Saturday, December 27, 2008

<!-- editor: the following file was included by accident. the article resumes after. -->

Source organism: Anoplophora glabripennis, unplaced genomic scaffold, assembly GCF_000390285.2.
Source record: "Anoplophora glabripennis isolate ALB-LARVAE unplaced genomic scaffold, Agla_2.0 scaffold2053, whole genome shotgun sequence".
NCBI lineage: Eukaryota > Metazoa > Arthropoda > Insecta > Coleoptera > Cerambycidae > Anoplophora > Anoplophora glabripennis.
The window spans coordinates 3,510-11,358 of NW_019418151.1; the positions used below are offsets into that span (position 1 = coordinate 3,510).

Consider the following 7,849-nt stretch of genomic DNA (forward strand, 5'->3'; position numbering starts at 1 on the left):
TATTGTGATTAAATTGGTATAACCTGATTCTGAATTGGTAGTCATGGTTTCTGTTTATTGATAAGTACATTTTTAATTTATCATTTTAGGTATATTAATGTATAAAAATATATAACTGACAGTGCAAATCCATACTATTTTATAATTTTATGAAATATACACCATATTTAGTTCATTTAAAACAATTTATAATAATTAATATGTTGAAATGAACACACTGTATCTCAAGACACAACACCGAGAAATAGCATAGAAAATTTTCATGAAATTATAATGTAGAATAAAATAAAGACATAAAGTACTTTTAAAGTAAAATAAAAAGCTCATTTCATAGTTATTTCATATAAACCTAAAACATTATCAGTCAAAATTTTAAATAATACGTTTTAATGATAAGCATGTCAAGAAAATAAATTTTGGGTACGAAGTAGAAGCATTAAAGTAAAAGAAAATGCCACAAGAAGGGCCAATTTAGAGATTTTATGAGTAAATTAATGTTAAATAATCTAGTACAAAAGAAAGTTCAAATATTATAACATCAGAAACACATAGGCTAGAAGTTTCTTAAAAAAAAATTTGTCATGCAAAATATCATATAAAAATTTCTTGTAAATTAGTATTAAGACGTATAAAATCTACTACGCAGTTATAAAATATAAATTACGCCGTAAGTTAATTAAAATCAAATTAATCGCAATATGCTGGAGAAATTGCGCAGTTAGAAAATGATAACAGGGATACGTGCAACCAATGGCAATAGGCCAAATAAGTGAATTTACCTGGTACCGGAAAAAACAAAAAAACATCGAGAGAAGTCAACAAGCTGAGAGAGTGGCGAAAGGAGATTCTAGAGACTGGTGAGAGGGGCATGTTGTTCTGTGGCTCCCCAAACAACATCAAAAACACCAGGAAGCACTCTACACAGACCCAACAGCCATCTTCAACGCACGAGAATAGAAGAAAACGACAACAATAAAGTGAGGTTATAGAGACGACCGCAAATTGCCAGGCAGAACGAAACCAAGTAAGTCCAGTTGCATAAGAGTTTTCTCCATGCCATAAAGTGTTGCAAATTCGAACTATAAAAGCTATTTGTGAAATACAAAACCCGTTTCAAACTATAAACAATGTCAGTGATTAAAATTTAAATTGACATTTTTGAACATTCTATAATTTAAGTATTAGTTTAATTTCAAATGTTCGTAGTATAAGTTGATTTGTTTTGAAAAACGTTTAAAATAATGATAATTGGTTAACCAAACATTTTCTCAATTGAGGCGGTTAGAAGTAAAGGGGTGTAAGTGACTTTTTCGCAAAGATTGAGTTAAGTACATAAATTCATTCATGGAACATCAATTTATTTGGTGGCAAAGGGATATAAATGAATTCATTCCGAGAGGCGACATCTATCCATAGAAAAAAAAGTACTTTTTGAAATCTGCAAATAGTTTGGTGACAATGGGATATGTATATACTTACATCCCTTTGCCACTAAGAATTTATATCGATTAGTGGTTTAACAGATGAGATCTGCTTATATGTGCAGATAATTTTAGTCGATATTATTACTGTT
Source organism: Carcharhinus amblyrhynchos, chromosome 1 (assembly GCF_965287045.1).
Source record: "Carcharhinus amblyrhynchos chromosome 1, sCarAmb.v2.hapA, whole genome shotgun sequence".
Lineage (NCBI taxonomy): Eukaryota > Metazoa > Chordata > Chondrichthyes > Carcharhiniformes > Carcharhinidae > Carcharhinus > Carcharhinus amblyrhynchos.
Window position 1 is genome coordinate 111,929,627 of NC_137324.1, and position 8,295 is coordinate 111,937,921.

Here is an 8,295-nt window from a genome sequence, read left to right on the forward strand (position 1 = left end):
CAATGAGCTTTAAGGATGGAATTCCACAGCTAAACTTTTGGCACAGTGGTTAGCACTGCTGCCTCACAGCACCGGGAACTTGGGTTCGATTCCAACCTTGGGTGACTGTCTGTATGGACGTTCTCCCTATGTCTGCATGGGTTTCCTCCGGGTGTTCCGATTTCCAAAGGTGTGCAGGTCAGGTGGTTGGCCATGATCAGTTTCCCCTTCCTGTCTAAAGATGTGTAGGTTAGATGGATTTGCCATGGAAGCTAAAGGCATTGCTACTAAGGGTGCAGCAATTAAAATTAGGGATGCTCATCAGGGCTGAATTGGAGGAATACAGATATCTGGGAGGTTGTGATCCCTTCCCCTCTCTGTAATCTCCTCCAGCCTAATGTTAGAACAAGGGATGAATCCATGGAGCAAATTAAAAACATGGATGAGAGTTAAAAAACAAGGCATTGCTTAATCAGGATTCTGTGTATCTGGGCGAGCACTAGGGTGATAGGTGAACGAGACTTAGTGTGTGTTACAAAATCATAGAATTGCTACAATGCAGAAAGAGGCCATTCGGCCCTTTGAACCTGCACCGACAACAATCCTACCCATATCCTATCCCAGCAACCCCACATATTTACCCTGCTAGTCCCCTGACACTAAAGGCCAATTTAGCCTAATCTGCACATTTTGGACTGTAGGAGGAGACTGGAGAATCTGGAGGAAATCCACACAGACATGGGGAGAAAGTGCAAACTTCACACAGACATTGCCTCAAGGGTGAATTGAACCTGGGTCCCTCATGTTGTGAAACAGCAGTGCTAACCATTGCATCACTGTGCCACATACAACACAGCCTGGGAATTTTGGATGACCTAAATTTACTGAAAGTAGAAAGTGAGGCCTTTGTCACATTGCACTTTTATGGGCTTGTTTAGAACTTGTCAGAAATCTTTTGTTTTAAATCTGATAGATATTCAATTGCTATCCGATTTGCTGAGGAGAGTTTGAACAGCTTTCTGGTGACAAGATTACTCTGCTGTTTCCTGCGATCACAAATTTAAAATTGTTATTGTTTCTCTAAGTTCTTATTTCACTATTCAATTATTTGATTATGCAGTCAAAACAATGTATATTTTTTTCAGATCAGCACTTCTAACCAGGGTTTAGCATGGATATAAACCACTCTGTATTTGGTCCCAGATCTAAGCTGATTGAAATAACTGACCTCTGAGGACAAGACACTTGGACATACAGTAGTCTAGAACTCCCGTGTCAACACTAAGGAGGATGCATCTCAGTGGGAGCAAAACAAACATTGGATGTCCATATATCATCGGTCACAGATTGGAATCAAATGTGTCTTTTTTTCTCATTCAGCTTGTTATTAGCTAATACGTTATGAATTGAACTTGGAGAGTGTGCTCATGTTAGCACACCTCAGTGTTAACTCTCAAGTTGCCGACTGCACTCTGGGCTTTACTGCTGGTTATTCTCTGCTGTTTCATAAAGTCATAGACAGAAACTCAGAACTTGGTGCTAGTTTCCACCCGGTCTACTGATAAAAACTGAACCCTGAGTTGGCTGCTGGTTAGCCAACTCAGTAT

It's the day after Boxing day and I have just returned from an amazing Thai dinner at a place called Waggamamma in Wimbledon with my friends Wendy and her sister Belinda. Like any other festive bird I am stuffed! I have been shoving Ferrerro Rocher chocolate balls and other junk food down my throat like a homeless person at a free for five minutes buffet.This is because -as we all know- Christmas is a time for binging. The show is up and running and we still have a lot of work to do regarding bums on seats and promoting the show and once again I find myself in a situation where my future seems very unclear and anything can happen. The show may blast off and we are set off to travel the UK and perhaps even Oz afterwards, or we may be back sooner in sunny Africa than we all aniticipated. Regardless, I am happy as Larry because I have read an amazing book called Teachings On Love by Thich Naht Hahn (a Buddhist monk) and am inspired and invigorated by the philososphy and teachings of Buddhism that he introduced me to. I don't want to write a sermon but, since reading the book I have scoured the internet learning all I can about Buddhism and I love that it is the only religion that has never been associated with any form of war, that it is tolerant and accepting of other religions and that it focuses on the responsisbility of the individual to be a good person and attempt to attain ultimate peace and personal wellbeing. I also like the fact that people like Goldie Hawn and Tina Turner are Buddhists as I would consider myself to be a good combination of the two of them. In African tradtion much emphasis is put on acknowledging your ancestors and paying homage to the beings that contributed to your bloodline and Buddhism shares this tradtion which I really like. I also really like the colour orange and the smell of sandal wood prayer beads so I think the Tibetan monks look fabulous in their robes. I would love to meet a really attractive Afrikaans Buddhist man at this stage of my life. Afrikaans guys are generally so well mannered and nicely raised and their old school values and rugged manliness is definitely my subscription. I'm not talking about Afrikaans Queens! They are a completely different bowl of bobotie. I'm talking about those rare manly Afrikaans guys prone to holding on just a little bit longer than they should after they've rugby tackled you. These traits coupled with the profound wisdom and gentle practise of Buddhism would create my ideal husband. I have watched The Secret so I will manifest him by acting as though I already have him in my life. So if any of you encounter me on the tube or on a bus speaking to what seems like thin air, you will be mistaken as I will be addressing the space that is soon to be filled with my dream man. Apparrently nature abhors a vaccuum and I have created one that the Universe will now have to fill. One can only hope. Otherwise, London is fabulous. I have encountered a very large population of older women with facial hair between Clapham Junction and Battersea, London drag queens are rubbish and I have almost gotten used to paying R30 for a cappacino. Watch this space, more to follow!